• Address : Km4, Mogadishu Somalia
  • Working : Saturday - Thursday, 9:am - 5:pm

40 years old, Qaali Mire Sahal lives in Warshiekh district -Middle Shebelle- Somalia is the chairlady of Warsheikh women association and also lead member of non-state actors in Warshiekh district. She is one of direct project beneficiaries –GESI. This is her story:
“Now I feel different because this project helped me a lot, and CED provided me an opportunity to participate in project’s activities like: campaigns, platform dialogues, civic engagement trainings, I learnt that social inclusion is so essential and that women perspectives should be included in political processes, leadership, good governance and decision-making in public concern. The inclusion and participation of young people enhances their capabilities, proves their full potential to contribute to their wellbeing as well as their societies well-being in general.
Currently, I am engaged in mobilizing my community and elders in particular to convince them to help me to win seat in Warsheikh district council. In fact, building on more knowledge and experiences gained from CED GESI project, I have managed to attract public support from many important social groups of my community.This gave me a lot of motivations and moral support and that is why I am going to contest to become a member in the upcoming Warsheiklocal council.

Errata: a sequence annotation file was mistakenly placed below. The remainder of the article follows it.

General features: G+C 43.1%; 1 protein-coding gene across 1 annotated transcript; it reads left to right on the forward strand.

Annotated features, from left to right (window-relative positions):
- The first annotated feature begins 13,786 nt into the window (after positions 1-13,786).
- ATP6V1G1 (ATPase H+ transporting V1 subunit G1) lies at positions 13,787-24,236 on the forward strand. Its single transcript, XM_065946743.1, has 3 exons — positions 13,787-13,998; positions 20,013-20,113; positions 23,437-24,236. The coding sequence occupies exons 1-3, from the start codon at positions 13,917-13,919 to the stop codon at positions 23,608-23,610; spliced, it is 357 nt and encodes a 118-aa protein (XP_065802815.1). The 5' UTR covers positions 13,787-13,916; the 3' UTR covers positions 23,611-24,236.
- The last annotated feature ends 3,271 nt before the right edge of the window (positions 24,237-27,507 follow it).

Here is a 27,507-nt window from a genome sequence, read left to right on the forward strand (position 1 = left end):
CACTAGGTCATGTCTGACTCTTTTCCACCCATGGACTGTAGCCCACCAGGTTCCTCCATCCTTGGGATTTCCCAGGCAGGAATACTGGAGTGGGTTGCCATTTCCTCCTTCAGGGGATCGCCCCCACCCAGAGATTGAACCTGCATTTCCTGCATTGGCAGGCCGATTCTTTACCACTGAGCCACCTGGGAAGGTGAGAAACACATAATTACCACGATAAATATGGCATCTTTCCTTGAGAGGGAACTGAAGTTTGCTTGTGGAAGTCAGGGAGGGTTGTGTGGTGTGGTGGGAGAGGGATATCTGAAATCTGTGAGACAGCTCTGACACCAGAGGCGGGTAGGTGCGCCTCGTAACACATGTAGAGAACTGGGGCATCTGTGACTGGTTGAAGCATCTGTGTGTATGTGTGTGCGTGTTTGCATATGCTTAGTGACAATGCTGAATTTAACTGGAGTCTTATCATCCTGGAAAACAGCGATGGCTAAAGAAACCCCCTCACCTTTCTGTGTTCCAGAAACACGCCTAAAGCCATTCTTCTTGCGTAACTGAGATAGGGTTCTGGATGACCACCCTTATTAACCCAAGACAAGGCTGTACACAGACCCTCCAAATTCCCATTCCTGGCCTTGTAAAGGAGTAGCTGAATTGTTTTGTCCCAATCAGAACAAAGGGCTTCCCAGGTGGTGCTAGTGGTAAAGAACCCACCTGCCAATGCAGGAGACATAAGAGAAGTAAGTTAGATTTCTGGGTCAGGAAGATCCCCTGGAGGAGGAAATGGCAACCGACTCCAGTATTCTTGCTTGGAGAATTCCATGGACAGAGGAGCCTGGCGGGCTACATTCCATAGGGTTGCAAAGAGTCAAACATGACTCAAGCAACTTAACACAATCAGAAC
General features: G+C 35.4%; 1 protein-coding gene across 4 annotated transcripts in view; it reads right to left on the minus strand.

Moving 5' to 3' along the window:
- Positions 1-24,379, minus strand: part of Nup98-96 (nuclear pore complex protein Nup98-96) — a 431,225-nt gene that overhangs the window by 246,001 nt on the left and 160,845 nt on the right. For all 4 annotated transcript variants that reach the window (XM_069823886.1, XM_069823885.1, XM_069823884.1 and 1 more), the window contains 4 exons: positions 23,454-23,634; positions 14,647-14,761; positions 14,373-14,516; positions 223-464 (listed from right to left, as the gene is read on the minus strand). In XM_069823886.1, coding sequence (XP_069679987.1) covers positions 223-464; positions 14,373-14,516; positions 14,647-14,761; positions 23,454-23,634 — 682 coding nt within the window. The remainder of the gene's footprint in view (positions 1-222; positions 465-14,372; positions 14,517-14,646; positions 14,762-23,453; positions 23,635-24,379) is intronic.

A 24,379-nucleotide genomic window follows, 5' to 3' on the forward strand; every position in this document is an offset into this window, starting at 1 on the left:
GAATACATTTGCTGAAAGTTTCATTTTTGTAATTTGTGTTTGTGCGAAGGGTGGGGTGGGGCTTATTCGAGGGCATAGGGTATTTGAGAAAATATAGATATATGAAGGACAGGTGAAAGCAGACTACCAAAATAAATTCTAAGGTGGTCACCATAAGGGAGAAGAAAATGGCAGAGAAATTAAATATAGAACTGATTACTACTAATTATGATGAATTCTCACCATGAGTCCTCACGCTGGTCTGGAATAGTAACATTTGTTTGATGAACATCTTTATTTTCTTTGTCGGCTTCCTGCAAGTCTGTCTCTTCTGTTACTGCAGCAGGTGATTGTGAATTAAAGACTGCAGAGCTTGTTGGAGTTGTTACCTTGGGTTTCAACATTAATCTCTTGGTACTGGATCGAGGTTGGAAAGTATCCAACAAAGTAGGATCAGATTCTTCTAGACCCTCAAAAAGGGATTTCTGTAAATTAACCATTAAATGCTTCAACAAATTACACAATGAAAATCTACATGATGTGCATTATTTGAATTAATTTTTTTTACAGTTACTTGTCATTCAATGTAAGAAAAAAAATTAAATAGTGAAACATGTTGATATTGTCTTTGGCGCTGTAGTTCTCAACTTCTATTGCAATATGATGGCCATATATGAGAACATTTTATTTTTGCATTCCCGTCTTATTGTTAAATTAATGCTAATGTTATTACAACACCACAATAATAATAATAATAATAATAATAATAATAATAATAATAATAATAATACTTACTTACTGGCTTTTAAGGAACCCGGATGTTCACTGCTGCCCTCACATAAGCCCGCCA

The most obstacles women face in Somalia is that of political participation and leadership. Somalia has deeply rooted cultural obstacles and I have grown up and spent most of my life where patriarchy ceils every angle of livelihoods system in the entire society. Amidst the resultant breakdown of law and order, displacement, poverty, migration, and deep instability, the women and youths – like other vulnerable groups in society have been entirely excluded from political participation processes and decision-making.
Women are excluded from clan decision-making, but we want to convince our local community leaders and prove to them that we as women candidates can do the same or even better than what men can do. In Somalia, women’s leadership roles are often confined to domestic needs rather than the political level and Somali women’s participation in national politics and in decision making processes have been hampered by lack of representation in grass root clan authority structures. As women association, we are planning to set up a network for women candidates to promote gender equality, and to work with traditional elders for greater women’s participation in political decision making. The participants also recommended that more leadership and mentorship trainings for women should be carried out across Somalia.”